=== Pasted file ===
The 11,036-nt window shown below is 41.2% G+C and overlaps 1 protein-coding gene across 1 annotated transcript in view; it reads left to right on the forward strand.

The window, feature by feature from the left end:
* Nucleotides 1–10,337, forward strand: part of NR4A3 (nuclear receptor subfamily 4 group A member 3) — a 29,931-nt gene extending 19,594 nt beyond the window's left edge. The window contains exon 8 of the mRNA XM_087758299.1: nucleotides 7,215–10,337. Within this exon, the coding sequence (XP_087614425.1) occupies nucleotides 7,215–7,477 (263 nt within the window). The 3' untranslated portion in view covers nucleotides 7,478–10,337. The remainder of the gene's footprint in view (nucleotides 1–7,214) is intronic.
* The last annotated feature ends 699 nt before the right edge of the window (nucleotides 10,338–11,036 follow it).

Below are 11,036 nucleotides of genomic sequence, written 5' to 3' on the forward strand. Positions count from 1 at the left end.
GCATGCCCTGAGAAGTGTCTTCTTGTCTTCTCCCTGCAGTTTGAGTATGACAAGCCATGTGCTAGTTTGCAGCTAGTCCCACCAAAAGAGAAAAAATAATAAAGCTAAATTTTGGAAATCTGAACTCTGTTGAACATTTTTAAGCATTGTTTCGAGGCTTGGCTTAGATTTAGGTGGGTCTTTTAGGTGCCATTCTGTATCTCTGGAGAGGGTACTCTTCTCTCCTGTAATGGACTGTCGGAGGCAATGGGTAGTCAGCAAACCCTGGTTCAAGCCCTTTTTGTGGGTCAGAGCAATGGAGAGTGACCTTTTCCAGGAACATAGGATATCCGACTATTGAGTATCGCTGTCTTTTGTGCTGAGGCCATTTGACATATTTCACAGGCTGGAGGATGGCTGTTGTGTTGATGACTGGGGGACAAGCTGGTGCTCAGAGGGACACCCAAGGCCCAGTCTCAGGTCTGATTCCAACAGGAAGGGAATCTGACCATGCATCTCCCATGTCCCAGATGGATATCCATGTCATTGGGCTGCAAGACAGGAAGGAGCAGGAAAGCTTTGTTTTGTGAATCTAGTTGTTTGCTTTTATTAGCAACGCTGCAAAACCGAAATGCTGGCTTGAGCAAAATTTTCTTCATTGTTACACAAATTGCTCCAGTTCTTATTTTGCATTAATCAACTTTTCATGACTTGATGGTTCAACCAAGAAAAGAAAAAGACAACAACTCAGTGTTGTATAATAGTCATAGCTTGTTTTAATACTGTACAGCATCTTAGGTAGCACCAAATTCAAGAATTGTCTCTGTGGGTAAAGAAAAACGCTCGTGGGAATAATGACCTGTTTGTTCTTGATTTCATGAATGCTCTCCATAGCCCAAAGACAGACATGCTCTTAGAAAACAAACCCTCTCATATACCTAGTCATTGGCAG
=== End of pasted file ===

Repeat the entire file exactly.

The 11,036-nt window shown below is 41.2% G+C and overlaps 1 protein-coding gene across 1 annotated transcript in view; it reads left to right on the forward strand.

The window, feature by feature from the left end:
* Nucleotides 1–10,337, forward strand: part of NR4A3 (nuclear receptor subfamily 4 group A member 3) — a 29,931-nt gene extending 19,594 nt beyond the window's left edge. The window contains exon 8 of the mRNA XM_087758299.1: nucleotides 7,215–10,337. Within this exon, the coding sequence (XP_087614425.1) occupies nucleotides 7,215–7,477 (263 nt within the window). The 3' untranslated portion in view covers nucleotides 7,478–10,337. The remainder of the gene's footprint in view (nucleotides 1–7,214) is intronic.
* The last annotated feature ends 699 nt before the right edge of the window (nucleotides 10,338–11,036 follow it).

Below are 11,036 nucleotides of genomic sequence, written 5' to 3' on the forward strand. Positions count from 1 at the left end.
GCATGCCCTGAGAAGTGTCTTCTTGTCTTCTCCCTGCAGTTTGAGTATGACAAGCCATGTGCTAGTTTGCAGCTAGTCCCACCAAAAGAGAAAAAATAATAAAGCTAAATTTTGGAAATCTGAACTCTGTTGAACATTTTTAAGCATTGTTTCGAGGCTTGGCTTAGATTTAGGTGGGTCTTTTAGGTGCCATTCTGTATCTCTGGAGAGGGTACTCTTCTCTCCTGTAATGGACTGTCGGAGGCAATGGGTAGTCAGCAAACCCTGGTTCAAGCCCTTTTTGTGGGTCAGAGCAATGGAGAGTGACCTTTTCCAGGAACATAGGATATCCGACTATTGAGTATCGCTGTCTTTTGTGCTGAGGCCATTTGACATATTTCACAGGCTGGAGGATGGCTGTTGTGTTGATGACTGGGGGACAAGCTGGTGCTCAGAGGGACACCCAAGGCCCAGTCTCAGGTCTGATTCCAACAGGAAGGGAATCTGACCATGCATCTCCCATGTCCCAGATGGATATCCATGTCATTGGGCTGCAAGACAGGAAGGAGCAGGAAAGCTTTGTTTTGTGAATCTAGTTGTTTGCTTTTATTAGCAACGCTGCAAAACCGAAATGCTGGCTTGAGCAAAATTTTCTTCATTGTTACACAAATTGCTCCAGTTCTTATTTTGCATTAATCAACTTTTCATGACTTGATGGTTCAACCAAGAAAAGAAAAAGACAACAACTCAGTGTTGTATAATAGTCATAGCTTGTTTTAATACTGTACAGCATCTTAGGTAGCACCAAATTCAAGAATTGTCTCTGTGGGTAAAGAAAAACGCTCGTGGGAATAATGACCTGTTTGTTCTTGATTTCATGAATGCTCTCCATAGCCCAAAGACAGACATGCTCTTAGAAAACAAACCCTCTCATATACCTAGTCATTGGCAG